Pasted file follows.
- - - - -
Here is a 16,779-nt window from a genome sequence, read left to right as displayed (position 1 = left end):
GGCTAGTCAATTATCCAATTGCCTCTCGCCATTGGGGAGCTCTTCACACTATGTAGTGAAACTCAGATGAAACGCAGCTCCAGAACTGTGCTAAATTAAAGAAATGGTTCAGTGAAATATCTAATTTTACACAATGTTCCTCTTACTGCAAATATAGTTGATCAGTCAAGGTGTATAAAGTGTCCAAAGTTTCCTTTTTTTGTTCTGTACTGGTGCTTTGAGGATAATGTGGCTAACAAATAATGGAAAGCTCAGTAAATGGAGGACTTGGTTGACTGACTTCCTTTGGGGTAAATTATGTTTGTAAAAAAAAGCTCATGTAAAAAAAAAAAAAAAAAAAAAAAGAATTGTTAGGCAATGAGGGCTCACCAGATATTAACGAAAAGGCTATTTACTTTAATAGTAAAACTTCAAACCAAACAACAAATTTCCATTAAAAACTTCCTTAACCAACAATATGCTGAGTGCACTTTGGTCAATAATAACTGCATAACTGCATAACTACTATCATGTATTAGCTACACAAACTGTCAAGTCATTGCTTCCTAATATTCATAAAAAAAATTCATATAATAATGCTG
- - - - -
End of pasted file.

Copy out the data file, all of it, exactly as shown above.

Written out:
Here is a 16,779-nt window from a genome sequence, read left to right as displayed (position 1 = left end):
GGCTAGTCAATTATCCAATTGCCTCTCGCCATTGGGGAGCTCTTCACACTATGTAGTGAAACTCAGATGAAACGCAGCTCCAGAACTGTGCTAAATTAAAGAAATGGTTCAGTGAAATATCTAATTTTACACAATGTTCCTCTTACTGCAAATATAGTTGATCAGTCAAGGTGTATAAAGTGTCCAAAGTTTCCTTTTTTTGTTCTGTACTGGTGCTTTGAGGATAATGTGGCTAACAAATAATGGAAAGCTCAGTAAATGGAGGACTTGGTTGACTGACTTCCTTTGGGGTAAATTATGTTTGTAAAAAAAAGCTCATGTAAAAAAAAAAAAAAAAAAAAAAAGAATTGTTAGGCAATGAGGGCTCACCAGATATTAACGAAAAGGCTATTTACTTTAATAGTAAAACTTCAAACCAAACAACAAATTTCCATTAAAAACTTCCTTAACCAACAATATGCTGAGTGCACTTTGGTCAATAATAACTGCATAACTGCATAACTACTATCATGTATTAGCTACACAAACTGTCAAGTCATTGCTTCCTAATATTCATAAAAAAAATTCATATAATAATGCTG